Lord was devoted to New York, despite the financial hardship that forced him to work as a realtor, a typesetter, and a cleaner of cottages on Fire Island (or “Isle de Flambé,” as he called it). He had more commercial disappointment than triumph. Still, he “pigged out on the balcony” at the Saint, and was “plunged quite pleasantly” at the St. Marks Baths, waking up the next day feeling “like shit and somewhat suicidal.”

The diaries also offer a portrait of the artist as a voyager caught between worlds. As he writes, “I am not now & never will be an American but I have ceased to be a New Zealander.” He dwells in New York, but is not of it. New Zealand is home, even though his visits are filled with ambivalence and dislocation. As he describes, kiwi men dress “to deny any sexuality,” and “being gay in a country that prizes above all rude masculinity doesn’t make life simple…” An abandoned opera house surrounded by fields is “a terrible anomaly lost in a world of carrots.”

Perhaps the most heartbreaking notes Lord makes to himself are when he knows he has contracted AIDS, or “gay cancer.” He returns to Dunedin in 1987 and buys a brick cottage—the “smallest house in the southern hemisphere.” This would become the Robert Lord Writers Cottage, a place for writers to work rent-free. Dunedin, he accurately writes, is “melancholic” and “like visiting your grandmother.” But he liked it. It was home. It was where he would die. “I find there is no one I can tell my story to. Or maybe I don’t want to tell it.” A month later, “Am screaming inside. Suddenly petrified….‘I’m dying. I’m dying. I’m dying’ keeps going through my head.” He worries his mother Bebe will be ashamed of him. In late October 1989, he makes the brutal pronouncement: “…I’ll never know intimacy again.”

Now, more than thirty years after Lord’s death, his status as a “gay playwright” speaks for itself. While Lord, in such plays as Bert & Maisy or his greatest success, Joyful & Triumphant, superficially comes across as the satirical bard of the New Zealand domestic scene, contemporary critics see another playwright. Academic James Wenley and playwright Nathan Joe write that Lord’s work is “overdue a queer re-reading,” and New Zealand actor and director Shane Bosher writes that Lord’s “articulation of gay experience shows extraordinary courage and defiance.”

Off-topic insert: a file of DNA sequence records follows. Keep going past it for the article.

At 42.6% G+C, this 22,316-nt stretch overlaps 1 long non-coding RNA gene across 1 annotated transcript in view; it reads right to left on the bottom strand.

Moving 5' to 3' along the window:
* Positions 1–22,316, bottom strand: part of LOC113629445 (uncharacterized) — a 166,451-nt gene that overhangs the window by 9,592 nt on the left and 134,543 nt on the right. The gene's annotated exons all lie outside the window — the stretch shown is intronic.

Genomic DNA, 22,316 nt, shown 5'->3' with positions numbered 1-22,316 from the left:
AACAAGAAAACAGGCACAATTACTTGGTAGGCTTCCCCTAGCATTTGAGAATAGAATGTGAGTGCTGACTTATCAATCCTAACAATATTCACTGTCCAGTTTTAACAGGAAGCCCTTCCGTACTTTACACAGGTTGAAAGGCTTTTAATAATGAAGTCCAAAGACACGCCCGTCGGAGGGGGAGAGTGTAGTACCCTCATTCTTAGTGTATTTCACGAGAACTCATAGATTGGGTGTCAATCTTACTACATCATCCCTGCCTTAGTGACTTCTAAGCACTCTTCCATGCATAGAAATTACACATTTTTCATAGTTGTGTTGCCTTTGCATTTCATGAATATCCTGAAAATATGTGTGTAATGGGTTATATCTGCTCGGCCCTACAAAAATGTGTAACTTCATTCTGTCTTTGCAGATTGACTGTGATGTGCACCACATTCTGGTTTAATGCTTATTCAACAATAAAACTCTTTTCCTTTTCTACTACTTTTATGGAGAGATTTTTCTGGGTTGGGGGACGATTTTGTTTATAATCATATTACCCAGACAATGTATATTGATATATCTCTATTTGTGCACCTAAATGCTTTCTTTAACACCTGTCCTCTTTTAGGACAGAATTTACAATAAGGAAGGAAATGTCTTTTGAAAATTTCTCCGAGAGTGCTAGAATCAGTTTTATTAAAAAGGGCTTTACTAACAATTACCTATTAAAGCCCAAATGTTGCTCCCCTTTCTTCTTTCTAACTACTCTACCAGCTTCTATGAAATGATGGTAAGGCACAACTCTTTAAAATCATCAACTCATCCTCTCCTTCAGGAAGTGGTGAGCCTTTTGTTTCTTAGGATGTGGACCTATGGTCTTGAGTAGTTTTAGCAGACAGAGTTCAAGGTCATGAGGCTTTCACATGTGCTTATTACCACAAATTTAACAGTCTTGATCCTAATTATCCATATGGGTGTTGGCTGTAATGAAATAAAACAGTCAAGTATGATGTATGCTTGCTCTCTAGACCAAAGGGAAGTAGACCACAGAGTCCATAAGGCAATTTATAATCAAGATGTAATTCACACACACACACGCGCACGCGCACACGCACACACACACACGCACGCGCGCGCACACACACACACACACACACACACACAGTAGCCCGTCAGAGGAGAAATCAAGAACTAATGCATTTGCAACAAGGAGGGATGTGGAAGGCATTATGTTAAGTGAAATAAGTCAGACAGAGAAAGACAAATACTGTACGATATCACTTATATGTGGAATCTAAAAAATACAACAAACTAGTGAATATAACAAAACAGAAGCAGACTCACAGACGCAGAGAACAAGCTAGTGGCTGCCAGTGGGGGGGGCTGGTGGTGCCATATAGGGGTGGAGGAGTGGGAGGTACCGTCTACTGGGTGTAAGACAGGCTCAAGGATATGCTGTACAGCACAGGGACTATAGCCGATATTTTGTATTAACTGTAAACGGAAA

While none of Lord’s work is as explicit as, say, Boys in the Band, some furtive flashes radiate through. The middle-aged parents of Balance of Payments live off the earnings of their rent-boy son, until his mother, who also knits him woolen underwear to pose in, kills him for earning too little. Meeting Place includes pared-down but intense same-sex touching, massaging (while discussing gay-bashing, in one scene), and dialogue, opening up the possibilities of non-heteronormative intimacy. Even Bert & Maisy, a popular drama that was adapted for television, includes a stranger picked up by curious but staid Bert at a public toilet. The stranger’s queerness is expressed through his love of coffee and good wine (not the accepted tea and beer) and his love of travel.

One of Lord’s many unfulfilled projects was to turn a portion of these diaries into a “non-fiction epistolary novel” of “letters real and unsent” called the “Goodbye Book.” He never published this valedictory volume. Instead, he left his diaries with a library, the Hocken Collections in Dunedin. For many readers in New Zealand and abroad, they represent a “Hello Book,” an introduction to this charming man and prolific and daring writer. We are fortunate he passed them along to us.


Eric Trump is a writer and translator living in Dunedin, New Zealand, where he also teaches medical humanities at the University of Otago.